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Promoting sustainable investments

By The Ky

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Environmental, Social, and Governance (ESG) practices have become a crucial avenue for businesses to enhance their profitability, reputation, and competitiveness. ESG investments have taken center stage in this pursuit. However, the issue of “greenwashing,” or the deceptive use of green initiatives, has emerged, creating conflicts of interest and ultimately leading to greater disappointment. In a conversation with The Saigon Times, Dr. Seng Kiong Kok, head of Department – Undergraduate Business Programs at RMIT University Vietnam, provides insights into this pressing issue.

The Saigon Times: Could you explain the concept of ESG investment?

Dr. Seng Kiong Kok: ESG investment can be divided into two primary focuses. Firstly, it involves investments made by firms to advance sustainability objectives. This includes investments in information and infrastructure to facilitate accurate ESG disclosure reports, as well as measures that incorporate sustainability dimensions into various aspects of business value chains. Secondly, ESG investment entails using a company’s sustainability credentials as an indicator for investment decisions. This approach is often grounded in portfolio construction literature, where investors create portfolios based on ESG or sustainability criteria. For example, ESG metrics can guide the process, allowing investors to build portfolios aligned with high ESG or low ESG preferences, depending on their specific portfolio objectives.

Can you elaborate on the concept of “shared value” in business investment activities and how it combines the desire to create social impact with investment performance?

You’ve provided a comprehensive overview of the concept of ‘shared value’ in your question, emphasizing the harmonious coexistence and balance between business performance, typically financial performance, and sustainability goals. It’s essential to explore the motivations behind adopting ‘shared value’ as a business objective. In other words, what drives the integration of financial and sustainability performance? This remains somewhat unclear, as there are instances where either financial or sustainability goals dominate. Moreover, when considering ‘shared value,’ it’s possible to argue that both business financial performance and sustainability goals are not necessarily competing objectives but rather can be compatible with each other.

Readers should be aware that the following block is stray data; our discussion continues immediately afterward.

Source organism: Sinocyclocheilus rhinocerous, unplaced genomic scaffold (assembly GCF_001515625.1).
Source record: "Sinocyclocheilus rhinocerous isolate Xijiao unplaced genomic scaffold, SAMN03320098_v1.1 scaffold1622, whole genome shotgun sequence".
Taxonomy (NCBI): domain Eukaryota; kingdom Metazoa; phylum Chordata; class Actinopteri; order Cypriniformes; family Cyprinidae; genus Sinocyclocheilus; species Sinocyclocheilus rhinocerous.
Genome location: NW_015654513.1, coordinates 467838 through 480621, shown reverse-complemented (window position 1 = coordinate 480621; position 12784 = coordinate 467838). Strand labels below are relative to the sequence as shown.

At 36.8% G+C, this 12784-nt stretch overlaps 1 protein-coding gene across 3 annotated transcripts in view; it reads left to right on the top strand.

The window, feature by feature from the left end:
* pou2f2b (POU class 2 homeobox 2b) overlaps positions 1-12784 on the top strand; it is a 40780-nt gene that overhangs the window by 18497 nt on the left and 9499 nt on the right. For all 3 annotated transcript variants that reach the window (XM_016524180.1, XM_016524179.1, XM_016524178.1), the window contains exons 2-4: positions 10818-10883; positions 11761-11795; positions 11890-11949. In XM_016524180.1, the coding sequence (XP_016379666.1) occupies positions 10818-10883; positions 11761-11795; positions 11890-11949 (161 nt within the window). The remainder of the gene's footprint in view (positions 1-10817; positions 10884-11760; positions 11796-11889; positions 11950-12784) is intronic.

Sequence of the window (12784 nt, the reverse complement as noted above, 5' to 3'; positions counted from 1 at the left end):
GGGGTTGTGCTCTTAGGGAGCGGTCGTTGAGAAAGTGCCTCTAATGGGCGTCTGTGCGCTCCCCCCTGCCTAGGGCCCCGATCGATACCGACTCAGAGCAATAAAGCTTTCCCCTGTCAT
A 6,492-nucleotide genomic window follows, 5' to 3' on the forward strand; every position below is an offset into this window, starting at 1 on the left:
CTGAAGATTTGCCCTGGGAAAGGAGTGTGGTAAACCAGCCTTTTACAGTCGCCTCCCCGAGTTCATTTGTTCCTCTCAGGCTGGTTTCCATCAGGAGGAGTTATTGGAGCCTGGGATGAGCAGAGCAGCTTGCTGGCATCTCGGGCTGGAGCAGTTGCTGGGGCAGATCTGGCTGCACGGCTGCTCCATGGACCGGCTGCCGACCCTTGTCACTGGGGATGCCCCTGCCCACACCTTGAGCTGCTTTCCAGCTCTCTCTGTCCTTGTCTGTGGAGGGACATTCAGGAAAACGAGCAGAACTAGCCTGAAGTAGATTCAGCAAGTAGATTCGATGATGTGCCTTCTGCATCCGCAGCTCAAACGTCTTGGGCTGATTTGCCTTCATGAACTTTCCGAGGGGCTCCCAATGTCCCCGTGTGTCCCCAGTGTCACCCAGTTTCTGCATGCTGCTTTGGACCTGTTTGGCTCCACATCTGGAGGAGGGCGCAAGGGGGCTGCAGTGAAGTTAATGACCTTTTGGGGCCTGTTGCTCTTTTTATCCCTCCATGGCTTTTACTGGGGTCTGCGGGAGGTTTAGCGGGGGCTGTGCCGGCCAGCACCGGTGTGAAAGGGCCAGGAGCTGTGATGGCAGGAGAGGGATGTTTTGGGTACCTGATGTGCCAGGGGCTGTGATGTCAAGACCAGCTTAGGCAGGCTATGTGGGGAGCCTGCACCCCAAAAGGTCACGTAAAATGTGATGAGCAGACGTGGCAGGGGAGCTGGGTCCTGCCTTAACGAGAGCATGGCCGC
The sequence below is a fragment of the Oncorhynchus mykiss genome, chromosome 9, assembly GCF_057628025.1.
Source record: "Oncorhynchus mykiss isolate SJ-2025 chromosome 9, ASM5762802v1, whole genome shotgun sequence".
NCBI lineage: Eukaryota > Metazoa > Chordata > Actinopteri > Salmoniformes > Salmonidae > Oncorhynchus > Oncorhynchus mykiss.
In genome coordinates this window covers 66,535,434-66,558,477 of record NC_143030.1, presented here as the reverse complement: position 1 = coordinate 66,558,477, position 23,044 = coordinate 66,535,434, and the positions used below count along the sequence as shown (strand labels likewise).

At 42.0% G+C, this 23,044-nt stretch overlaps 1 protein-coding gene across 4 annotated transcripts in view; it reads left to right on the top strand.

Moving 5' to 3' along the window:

ESG investment involves an assessment process based on a company’s ESG index. Could you provide more insights into the ESG index and the factors it encompasses?

An ESG index serves as a comprehensive evaluation of a market’s sustainability performance, breaking it down into the environmental, social, and governance components. This index offers valuable insights into a company’s sustainability performance relative to established criteria. Currently, numerous ESG indexes exist, each employing diverse methodologies for calculating ESG metrics. Calculating these metrics is a complex task involving a wealth of data and data points, flowing into a single calculation—picture a tree-diagram with many branching root layers and sub-layers of data. This data can come from various sources, including audited annual reports, corporate disclosures, stock filings, news reports, and both qualitative and quantitative data. These data points cover a wide range of aspects, including emissions, innovation, product responsibility, and CSR strategy, among others.

Could you share some real-life examples illustrating “greenwashing” behavior in practice?

Greenwashing entails the dissemination of deceptive information regarding a company’s environmental credentials. Common instances include the use of clever language to obscure actual environmental impacts and the incorporation of green imagery to enhance environmental perceptions. For instance, there have been cases where business initiatives suggest that a portion of sales proceeds will be donated or utilized for environmental causes. However, suspicions about greenwashing arise concerning the actual donation amount and the definition of these proceeds. It has been observed in the past that some companies do not fully disclose that “proceeds” represent what remains after covering all expenses.